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Katherine Jordak 1H
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Joined: Fri Sep 29, 2017 7:05 am


Postby Katherine Jordak 1H » Wed Feb 28, 2018 10:04 pm

I'm trying to do problem 15.9, but can't follow the logic of the solutions manual. Can someone break it down for me? The question reads:
Express the units for rate constants when the concentrations are in moles per liter and time is in seconds for (a) zero-order reactions; (b) first-order reactions; (c) second-orde reactions.
If someone could just explain how to do part (a), I can probably deduce how to do parts (b) and (c).

Janine Chan 2K
Posts: 71
Joined: Fri Sep 29, 2017 7:04 am

Re: 15.9

Postby Janine Chan 2K » Wed Feb 28, 2018 10:17 pm

So to calculate the reaction rate, we usually do reaction rate = ∆concentration of reactants or products/∆time. This would give you Molarity/Time, which is usually mol*L-1seconds-1. If you look at the the general equation for the differential rate law, it is rate = k[R]n. Part a of this question asks for the zero order reaction, which would be rate = k0[A]0. Since [A]0 = 1, we have rate = k0. Units of k would equal to units of rate, mol*L-1seconds-1. Hope that helps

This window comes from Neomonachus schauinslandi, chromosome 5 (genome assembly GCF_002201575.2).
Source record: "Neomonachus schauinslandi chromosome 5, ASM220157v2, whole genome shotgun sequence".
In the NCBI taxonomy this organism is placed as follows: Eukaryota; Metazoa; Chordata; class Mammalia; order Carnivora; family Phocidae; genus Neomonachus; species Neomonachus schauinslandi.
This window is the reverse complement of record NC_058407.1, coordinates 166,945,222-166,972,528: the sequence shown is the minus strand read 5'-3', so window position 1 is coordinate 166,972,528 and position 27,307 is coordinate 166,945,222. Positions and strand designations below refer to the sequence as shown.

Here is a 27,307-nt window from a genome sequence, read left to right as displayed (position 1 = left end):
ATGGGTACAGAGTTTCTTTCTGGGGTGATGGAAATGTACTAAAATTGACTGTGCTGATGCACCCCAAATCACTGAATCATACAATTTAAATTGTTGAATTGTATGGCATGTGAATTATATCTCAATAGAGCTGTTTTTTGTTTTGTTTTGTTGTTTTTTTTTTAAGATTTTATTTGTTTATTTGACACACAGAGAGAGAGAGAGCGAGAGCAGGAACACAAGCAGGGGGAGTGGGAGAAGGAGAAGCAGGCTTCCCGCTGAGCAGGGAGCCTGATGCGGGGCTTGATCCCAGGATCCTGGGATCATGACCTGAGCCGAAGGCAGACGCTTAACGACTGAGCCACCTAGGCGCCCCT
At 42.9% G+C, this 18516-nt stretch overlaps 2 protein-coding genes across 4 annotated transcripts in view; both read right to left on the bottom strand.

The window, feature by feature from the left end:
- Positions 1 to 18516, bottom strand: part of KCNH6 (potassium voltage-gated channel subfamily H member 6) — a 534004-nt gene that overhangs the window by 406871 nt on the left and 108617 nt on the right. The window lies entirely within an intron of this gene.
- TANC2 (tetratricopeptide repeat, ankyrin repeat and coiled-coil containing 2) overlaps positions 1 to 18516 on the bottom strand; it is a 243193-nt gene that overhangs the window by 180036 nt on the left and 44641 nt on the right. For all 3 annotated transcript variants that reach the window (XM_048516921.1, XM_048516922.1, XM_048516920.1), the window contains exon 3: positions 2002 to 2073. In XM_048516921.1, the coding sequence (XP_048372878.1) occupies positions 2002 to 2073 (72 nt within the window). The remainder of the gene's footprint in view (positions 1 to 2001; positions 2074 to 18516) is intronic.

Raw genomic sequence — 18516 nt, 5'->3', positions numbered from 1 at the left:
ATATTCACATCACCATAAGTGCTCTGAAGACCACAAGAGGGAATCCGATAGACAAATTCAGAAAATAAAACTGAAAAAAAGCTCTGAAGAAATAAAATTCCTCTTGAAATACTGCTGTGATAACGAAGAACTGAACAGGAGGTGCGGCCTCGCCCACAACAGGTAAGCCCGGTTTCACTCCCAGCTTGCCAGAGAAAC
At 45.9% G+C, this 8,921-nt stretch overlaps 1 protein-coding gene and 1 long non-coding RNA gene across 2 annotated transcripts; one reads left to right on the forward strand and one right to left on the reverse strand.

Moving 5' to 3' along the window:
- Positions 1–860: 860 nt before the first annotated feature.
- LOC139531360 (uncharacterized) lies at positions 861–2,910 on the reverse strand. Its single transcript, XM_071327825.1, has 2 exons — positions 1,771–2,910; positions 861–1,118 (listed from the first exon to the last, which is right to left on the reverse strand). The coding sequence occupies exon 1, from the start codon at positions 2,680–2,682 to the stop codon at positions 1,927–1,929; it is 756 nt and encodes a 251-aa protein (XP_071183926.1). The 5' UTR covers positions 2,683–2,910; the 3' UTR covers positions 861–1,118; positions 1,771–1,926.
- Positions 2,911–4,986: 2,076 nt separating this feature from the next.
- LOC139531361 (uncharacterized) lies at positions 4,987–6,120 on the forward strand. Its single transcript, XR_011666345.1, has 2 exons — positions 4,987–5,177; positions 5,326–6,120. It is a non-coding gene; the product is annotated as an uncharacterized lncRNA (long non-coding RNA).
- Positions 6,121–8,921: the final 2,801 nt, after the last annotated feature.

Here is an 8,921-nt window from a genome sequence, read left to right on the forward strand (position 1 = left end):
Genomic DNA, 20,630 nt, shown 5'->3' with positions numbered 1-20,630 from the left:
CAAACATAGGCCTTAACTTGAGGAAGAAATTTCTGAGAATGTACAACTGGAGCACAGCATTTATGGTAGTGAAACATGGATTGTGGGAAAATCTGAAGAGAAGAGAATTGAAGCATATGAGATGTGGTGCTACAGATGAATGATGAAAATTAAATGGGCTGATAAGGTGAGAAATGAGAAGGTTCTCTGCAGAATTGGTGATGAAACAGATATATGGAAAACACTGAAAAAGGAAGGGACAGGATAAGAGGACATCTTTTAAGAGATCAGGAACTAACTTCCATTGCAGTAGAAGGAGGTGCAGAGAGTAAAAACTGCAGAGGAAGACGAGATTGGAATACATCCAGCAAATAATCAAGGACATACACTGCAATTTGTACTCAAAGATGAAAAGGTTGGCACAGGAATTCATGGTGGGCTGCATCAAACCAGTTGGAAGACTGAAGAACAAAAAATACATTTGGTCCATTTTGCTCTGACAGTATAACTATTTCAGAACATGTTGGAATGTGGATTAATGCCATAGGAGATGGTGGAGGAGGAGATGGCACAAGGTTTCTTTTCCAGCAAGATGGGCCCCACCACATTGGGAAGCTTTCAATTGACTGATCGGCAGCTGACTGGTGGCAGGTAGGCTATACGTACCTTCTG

Katie Lam 1B
Posts: 52
Joined: Fri Sep 29, 2017 7:06 am

Re: 15.9

Postby Katie Lam 1B » Thu Mar 01, 2018 1:57 am

Rate is always expressed in mol/(L*s), so k changes units depending on the order of the reaction.

Jeremiah Samaniego 2C
Posts: 33
Joined: Fri Sep 29, 2017 7:05 am

Re: 15.9

Postby Jeremiah Samaniego 2C » Thu Mar 01, 2018 10:26 am

The units of k depend on the overall order of reaction. Page 620 of the textbook shows which units of k correspond to first, second, and third order reactions respectively. Generally, units of k will match up with the units concentration so that the units of rate will be concentration / time (mol / L*s).

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